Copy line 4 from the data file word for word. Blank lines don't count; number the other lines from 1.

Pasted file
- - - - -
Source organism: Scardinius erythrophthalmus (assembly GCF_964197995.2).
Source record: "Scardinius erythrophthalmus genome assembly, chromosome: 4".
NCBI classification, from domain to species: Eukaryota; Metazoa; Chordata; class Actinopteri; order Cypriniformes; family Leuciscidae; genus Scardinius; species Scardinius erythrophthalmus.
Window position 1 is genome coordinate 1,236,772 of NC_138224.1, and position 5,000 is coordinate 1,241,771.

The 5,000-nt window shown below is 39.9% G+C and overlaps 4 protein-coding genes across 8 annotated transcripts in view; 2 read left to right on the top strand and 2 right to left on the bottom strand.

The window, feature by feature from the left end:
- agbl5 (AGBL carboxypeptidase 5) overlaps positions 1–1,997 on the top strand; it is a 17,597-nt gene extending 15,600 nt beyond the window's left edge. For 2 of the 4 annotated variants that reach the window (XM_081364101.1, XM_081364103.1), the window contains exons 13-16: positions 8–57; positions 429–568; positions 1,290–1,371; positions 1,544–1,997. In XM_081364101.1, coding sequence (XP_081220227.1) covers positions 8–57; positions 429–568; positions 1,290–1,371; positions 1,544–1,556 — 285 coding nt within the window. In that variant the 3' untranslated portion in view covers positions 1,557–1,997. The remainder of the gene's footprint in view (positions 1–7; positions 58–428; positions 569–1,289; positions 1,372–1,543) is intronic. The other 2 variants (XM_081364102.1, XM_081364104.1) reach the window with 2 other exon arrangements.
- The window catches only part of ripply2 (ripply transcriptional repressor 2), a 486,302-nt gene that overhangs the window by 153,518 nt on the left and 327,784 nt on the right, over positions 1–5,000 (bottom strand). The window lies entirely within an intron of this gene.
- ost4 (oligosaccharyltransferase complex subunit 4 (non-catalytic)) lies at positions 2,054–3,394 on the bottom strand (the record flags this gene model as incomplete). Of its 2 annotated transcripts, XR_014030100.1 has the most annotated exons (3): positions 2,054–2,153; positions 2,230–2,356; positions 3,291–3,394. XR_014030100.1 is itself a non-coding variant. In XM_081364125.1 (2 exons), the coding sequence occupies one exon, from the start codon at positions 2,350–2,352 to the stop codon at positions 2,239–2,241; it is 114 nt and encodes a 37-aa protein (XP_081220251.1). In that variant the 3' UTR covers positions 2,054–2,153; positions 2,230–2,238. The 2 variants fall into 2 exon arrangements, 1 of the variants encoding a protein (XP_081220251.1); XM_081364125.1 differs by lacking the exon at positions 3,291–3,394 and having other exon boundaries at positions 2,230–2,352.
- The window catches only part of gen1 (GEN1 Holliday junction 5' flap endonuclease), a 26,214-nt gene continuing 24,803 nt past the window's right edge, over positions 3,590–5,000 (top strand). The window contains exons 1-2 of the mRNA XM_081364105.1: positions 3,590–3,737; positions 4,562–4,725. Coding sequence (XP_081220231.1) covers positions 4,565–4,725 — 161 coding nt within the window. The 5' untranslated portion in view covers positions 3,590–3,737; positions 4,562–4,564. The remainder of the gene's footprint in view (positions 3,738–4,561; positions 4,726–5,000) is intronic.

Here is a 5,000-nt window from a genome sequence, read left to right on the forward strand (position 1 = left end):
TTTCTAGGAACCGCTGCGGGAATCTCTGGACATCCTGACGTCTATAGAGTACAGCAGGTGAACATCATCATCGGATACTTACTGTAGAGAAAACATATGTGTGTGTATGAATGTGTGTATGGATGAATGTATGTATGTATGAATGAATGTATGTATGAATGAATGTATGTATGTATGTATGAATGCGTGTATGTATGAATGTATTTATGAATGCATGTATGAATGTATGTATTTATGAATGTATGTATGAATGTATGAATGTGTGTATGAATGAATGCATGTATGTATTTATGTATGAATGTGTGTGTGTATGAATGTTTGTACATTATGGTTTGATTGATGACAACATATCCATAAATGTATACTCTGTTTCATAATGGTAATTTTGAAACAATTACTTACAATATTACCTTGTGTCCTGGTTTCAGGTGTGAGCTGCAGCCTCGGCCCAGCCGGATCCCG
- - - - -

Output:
Window position 1 is genome coordinate 1,236,772 of NC_138224.1, and position 5,000 is coordinate 1,241,771.